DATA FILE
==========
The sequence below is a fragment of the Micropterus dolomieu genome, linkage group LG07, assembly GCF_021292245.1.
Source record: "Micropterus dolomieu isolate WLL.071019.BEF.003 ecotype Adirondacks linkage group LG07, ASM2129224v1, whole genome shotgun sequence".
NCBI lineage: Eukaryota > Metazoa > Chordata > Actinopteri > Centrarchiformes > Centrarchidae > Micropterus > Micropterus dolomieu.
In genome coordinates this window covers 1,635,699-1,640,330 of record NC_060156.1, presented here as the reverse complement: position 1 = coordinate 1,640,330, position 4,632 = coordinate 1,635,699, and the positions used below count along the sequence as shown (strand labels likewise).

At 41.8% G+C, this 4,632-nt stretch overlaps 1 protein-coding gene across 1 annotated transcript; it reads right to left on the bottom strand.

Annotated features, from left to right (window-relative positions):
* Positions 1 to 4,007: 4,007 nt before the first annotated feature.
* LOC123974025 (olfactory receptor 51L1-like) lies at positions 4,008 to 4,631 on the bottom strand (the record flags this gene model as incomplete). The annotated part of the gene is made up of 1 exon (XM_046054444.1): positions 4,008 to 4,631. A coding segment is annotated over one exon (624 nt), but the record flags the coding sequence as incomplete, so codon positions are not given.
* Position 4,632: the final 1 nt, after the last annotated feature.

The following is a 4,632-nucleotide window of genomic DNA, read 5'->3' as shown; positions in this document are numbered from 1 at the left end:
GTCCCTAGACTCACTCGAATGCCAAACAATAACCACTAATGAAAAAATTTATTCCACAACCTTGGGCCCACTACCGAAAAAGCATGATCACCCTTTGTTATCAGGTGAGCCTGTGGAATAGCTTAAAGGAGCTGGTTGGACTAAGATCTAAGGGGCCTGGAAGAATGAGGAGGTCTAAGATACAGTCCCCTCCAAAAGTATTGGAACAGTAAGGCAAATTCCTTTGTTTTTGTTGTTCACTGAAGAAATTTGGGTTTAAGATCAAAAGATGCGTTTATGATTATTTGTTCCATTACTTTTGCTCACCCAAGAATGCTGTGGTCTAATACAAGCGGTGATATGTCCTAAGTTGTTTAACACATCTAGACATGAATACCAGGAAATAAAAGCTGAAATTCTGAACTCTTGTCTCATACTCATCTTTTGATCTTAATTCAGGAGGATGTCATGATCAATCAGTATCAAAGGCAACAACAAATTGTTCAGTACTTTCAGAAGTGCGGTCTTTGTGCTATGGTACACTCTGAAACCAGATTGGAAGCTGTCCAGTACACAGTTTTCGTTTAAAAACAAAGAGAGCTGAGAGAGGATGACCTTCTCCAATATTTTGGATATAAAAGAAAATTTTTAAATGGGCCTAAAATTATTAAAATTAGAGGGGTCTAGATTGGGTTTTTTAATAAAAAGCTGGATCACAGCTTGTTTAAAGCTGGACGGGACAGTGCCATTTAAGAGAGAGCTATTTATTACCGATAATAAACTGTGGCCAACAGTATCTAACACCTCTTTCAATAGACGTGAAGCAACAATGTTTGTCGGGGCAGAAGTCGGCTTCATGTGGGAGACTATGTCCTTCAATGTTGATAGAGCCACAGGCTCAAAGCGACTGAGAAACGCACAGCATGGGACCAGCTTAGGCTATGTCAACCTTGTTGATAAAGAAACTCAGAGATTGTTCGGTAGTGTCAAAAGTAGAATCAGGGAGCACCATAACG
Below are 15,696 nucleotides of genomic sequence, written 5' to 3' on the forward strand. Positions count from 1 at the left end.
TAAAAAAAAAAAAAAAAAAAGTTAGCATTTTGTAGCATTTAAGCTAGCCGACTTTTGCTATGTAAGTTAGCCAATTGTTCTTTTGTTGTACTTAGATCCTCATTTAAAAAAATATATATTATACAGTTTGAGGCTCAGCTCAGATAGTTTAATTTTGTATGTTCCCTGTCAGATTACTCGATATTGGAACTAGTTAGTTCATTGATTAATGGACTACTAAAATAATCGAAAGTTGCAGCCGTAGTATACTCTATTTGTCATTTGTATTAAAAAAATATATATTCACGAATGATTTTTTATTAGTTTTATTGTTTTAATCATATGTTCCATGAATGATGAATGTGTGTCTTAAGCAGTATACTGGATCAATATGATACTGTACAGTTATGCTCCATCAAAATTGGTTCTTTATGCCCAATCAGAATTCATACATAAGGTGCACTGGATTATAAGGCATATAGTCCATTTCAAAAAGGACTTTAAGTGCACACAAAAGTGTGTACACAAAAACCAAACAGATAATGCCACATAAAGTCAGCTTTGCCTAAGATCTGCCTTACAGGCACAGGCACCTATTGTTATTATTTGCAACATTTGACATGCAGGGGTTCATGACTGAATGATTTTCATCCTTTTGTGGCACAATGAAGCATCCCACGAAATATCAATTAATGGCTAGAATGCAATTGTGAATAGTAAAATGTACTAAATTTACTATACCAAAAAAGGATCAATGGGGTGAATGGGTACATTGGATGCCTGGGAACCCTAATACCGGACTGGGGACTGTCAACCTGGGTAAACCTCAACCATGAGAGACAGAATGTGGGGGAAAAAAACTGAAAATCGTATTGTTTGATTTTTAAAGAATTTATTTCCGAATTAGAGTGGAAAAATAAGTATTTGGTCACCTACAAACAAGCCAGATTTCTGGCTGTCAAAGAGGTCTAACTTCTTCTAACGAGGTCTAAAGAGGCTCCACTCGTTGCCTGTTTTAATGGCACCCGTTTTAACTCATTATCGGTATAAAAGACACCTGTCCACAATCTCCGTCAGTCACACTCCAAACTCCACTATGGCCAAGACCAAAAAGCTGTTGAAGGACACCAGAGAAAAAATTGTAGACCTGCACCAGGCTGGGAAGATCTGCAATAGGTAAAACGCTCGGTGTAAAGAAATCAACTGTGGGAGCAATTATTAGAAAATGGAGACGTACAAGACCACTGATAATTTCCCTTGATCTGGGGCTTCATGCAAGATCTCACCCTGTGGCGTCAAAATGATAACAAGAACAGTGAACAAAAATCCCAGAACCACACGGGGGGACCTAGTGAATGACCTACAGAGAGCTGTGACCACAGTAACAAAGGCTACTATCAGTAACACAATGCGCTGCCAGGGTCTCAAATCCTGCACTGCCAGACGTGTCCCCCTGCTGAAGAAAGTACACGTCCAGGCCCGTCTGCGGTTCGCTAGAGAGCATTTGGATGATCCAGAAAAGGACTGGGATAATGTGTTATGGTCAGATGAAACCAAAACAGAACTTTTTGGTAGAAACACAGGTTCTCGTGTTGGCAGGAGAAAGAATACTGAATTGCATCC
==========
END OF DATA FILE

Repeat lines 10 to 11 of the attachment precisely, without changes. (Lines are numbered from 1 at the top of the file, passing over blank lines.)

The following is a 4,632-nucleotide window of genomic DNA, read 5'->3' as shown; positions in this document are numbered from 1 at the left end:
GTCCCTAGACTCACTCGAATGCCAAACAATAACCACTAATGAAAAAATTTATTCCACAACCTTGGGCCCACTACCGAAAAAGCATGATCACCCTTTGTTATCAGGTGAGCCTGTGGAATAGCTTAAAGGAGCTGGTTGGACTAAGATCTAAGGGGCCTGGAAGAATGAGGAGGTCTAAGATACAGTCCCCTCCAAAAGTATTGGAACAGTAAGGCAAATTCCTTTGTTTTTGTTGTTCACTGAAGAAATTTGGGTTTAAGATCAAAAGATGCGTTTATGATTATTTGTTCCATTACTTTTGCTCACCCAAGAATGCTGTGGTCTAATACAAGCGGTGATATGTCCTAAGTTGTTTAACACATCTAGACATGAATACCAGGAAATAAAAGCTGAAATTCTGAACTCTTGTCTCATACTCATCTTTTGATCTTAATTCAGGAGGATGTCATGATCAATCAGTATCAAAGGCAACAACAAATTGTTCAGTACTTTCAGAAGTGCGGTCTTTGTGCTATGGTACACTCTGAAACCAGATTGGAAGCTGTCCAGTACACAGTTTTCGTTTAAAAACAAAGAGAGCTGAGAGAGGATGACCTTCTCCAATATTTTGGATATAAAAGAAAATTTTTAAATGGGCCTAAAATTATTAAAATTAGAGGGGTCTAGATTGGGTTTTTTAATAAAAAGCTGGATCACAGCTTGTTTAAAGCTGGACGGGACAGTGCCATTTAAGAGAGAGCTATTTATTACCGATAATAAACTGTGGCCAACAGTATCTAACACCTCTTTCAATAGACGTGAAGCAACAATGTTTGTCGGGGCAGAAGTCGGCTTCATGTGGGAGACTATGTCCTTCAATGTTGATAGAGCCACAGGCTCAAAGCGACTGAGAAACGCACAGCATGGGACCAGCTTAGGCTATGTCAACCTTGTTGATAAAGAAACTCAGAGATTGTTCGGTAGTGTCAAAAGTAGAATCAGGGAGCACCATAACG